However, THC may have a negative effect on schizophrenia symptoms. According to a
Additionally, people with schizophrenia or people who are predisposed to schizophrenia may be at an
Many CBD products contain small amounts of THC (up to 0.3 percent for federally legal products). Even though this is a small percentage, the total amount of THC you ingest will depend on the potency of the CBD product and the dosage you take.
Additionally, since over-the-counter CBD products aren’t regulated by the Food and Drug Administration (FDA) to be safe, it’s possible that a CBD product may contain more THC than advertised. That’s why it’s important to research products before you buy, and only buy from reputable brands.
If you’re interested in trying out CBD, make sure to talk with your doctor first. If they give you the OK, you’ll need to do some research to find a quality product. Here are a few things to look out for.
Certificate of analysis
Only shop from brands that provide an easily accessible certificate of analysis (COA) for each product. Make sure the COA is up-to-date and provided by a third-party lab.
Scan the COA to check whether the amount of THC and CBD the lab found matches what’s on the label. Reputable brands will also test for contaminants, like heavy metals, molds, and pesticides.
Read through customer reviews to get a sense of what other people think about a brand’s products.
Ideally, you’ll look at reviews on third-party review sites, like Better Business Bureau or Trustpilot. You can also check the brand’s own site, but keep in mind that some brands only show positive reviews.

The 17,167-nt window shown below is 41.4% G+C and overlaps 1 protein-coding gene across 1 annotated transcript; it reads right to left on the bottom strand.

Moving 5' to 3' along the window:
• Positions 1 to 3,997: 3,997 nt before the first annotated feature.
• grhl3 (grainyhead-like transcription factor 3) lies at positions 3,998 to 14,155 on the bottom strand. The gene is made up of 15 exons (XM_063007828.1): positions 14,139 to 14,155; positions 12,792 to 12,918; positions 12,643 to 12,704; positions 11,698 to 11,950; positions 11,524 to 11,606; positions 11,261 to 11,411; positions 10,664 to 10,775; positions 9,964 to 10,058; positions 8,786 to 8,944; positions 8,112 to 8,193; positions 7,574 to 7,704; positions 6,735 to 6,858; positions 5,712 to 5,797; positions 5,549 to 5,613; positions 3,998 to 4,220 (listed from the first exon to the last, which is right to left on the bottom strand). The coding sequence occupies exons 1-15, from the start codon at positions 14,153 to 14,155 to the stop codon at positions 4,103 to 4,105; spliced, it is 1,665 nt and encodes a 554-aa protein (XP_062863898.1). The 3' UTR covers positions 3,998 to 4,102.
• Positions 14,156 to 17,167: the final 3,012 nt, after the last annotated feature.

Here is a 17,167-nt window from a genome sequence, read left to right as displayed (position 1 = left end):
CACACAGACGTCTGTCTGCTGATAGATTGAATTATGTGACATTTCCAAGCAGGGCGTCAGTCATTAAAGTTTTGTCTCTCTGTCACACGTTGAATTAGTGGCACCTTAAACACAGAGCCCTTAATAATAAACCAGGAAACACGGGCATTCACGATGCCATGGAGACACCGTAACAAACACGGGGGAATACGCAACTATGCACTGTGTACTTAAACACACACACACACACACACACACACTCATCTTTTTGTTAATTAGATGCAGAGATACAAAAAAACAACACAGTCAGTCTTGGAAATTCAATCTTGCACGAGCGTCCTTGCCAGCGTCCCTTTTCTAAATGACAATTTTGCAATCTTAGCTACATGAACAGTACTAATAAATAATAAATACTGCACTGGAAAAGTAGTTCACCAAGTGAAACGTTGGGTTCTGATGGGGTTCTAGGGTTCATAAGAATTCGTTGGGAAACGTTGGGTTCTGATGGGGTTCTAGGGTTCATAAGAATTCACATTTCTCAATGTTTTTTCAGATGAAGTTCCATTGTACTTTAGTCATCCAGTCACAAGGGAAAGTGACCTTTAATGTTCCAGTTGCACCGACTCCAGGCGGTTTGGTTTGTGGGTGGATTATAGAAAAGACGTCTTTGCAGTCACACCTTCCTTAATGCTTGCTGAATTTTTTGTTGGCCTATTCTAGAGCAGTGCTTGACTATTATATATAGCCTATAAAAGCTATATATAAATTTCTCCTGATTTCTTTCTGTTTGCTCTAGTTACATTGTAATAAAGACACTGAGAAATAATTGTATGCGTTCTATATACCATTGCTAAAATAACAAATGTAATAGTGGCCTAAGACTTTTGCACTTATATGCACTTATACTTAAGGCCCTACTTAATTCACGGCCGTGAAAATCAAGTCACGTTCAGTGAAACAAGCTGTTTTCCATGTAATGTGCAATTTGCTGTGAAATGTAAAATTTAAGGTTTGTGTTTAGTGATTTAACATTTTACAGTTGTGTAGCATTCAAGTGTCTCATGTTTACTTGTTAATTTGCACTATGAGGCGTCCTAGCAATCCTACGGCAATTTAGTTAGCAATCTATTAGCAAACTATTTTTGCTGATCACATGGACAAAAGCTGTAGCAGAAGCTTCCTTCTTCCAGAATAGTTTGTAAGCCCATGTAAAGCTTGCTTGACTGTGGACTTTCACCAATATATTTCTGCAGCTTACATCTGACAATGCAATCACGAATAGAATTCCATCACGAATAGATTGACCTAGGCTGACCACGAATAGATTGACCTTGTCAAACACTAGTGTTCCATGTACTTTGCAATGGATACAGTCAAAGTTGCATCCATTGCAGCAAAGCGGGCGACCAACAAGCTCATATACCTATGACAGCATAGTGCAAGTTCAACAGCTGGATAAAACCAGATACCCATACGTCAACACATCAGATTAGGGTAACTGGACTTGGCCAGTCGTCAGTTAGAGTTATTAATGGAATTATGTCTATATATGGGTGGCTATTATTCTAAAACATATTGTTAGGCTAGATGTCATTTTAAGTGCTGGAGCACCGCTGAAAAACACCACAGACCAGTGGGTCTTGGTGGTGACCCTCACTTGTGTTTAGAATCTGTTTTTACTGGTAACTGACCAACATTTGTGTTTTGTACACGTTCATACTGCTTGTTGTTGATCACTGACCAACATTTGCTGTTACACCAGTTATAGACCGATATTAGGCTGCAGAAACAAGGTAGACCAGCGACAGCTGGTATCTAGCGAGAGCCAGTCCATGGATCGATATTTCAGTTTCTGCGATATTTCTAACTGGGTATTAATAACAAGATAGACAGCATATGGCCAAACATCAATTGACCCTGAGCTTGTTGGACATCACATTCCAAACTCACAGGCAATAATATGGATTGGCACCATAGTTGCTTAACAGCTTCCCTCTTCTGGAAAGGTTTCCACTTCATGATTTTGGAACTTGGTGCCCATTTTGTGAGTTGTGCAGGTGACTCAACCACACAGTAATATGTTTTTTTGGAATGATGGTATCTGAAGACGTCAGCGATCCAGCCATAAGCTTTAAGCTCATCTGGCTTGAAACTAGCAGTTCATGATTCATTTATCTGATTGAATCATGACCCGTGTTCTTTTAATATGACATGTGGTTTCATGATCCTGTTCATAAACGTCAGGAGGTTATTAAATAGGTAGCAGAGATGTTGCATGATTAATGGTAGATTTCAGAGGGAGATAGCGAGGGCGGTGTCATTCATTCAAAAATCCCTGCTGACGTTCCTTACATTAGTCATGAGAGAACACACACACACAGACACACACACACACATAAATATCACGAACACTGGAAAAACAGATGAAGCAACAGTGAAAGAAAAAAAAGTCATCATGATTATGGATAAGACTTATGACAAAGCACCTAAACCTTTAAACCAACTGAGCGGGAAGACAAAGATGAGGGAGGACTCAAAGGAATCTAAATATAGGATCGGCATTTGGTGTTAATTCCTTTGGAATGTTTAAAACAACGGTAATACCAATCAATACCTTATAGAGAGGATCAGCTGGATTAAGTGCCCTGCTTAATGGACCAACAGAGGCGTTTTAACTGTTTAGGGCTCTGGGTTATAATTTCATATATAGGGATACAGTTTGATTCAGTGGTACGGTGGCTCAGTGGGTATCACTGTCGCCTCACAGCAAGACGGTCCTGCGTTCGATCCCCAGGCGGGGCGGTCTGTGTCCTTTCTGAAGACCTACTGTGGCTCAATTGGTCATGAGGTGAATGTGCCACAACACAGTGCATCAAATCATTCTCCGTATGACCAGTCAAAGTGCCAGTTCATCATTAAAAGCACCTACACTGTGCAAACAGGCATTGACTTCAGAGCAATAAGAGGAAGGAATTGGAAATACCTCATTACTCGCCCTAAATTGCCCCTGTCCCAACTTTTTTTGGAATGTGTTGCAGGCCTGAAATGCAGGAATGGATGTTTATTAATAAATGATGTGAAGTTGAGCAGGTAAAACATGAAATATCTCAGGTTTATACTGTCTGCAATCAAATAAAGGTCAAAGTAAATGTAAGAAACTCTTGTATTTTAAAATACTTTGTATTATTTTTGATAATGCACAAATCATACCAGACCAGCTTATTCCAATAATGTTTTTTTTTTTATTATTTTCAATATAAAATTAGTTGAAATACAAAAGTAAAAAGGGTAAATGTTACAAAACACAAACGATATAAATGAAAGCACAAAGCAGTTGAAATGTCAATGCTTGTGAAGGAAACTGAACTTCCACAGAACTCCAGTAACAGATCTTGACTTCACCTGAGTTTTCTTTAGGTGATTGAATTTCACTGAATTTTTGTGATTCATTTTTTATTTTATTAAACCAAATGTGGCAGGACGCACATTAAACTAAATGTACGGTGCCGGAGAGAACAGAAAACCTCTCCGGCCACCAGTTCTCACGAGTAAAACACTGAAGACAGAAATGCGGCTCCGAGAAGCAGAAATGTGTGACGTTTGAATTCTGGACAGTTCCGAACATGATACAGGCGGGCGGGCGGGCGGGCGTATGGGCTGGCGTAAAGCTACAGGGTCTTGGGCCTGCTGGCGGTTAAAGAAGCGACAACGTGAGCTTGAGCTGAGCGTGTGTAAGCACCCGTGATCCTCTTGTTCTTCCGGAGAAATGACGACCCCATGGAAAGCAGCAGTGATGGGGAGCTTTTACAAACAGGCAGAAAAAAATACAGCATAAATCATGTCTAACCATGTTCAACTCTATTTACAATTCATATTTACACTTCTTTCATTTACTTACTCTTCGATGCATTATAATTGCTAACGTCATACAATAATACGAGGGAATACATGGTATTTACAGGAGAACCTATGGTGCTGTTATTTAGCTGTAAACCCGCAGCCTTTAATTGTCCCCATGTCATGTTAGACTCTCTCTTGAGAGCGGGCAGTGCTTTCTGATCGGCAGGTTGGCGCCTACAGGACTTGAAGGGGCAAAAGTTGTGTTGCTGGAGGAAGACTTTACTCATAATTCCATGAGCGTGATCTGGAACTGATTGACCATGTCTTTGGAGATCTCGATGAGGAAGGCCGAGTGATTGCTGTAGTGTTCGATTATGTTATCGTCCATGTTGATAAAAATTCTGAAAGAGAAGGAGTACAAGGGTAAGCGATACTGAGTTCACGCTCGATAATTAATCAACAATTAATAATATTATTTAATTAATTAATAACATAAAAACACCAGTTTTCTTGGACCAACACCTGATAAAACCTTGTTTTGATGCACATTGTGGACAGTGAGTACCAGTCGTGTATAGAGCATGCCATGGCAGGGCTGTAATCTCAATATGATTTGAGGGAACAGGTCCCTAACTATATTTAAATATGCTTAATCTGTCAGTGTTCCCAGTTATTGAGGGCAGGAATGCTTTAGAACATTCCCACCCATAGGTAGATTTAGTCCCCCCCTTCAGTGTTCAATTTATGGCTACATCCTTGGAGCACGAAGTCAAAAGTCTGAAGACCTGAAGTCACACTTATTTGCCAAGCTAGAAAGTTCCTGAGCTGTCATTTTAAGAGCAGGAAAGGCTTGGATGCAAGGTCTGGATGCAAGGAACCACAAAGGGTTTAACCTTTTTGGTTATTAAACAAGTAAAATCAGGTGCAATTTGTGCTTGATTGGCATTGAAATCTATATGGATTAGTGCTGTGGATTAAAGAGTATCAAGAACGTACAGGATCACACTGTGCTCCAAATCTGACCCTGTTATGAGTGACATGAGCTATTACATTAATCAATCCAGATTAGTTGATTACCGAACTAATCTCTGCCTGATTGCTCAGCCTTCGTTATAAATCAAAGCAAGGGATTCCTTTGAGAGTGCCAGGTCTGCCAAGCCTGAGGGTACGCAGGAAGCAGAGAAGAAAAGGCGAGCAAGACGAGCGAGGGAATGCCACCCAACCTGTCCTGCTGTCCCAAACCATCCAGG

Brands should clearly mark the type of CBD used in each product they sell. You should see one of the following on the label:
- Full-spectrum. This type of CBD contains all compounds found in cannabis, including other cannabinoids, like cannabigerol, cannabinol, and THC. If it’s a federally legal product, it’ll have less than 0.3 percent THC. It will also contain terpenes and flavonoids.
- Broad-spectrum. This is essentially the same as full-spectrum CBD, but without the THC.
- Isolate. This is CBD only, with no other compounds.
If you have schizophrenia, it’s a good idea to stick with isolates and broad-spectrum products. Though these may contain trace amounts of THC, they’re as close to THC-free as you’ll find.
Look up the brand you’re considering in the
A quick Google search will also often reveal obvious red flags, like lawsuits.
Check the label and scan the ingredient list to see if a product contains anything you’re allergic to, or that might interact with any medication you’re taking. Keep in mind that CBD interacts with some medications and supplements.
How you use CBD depends on its form.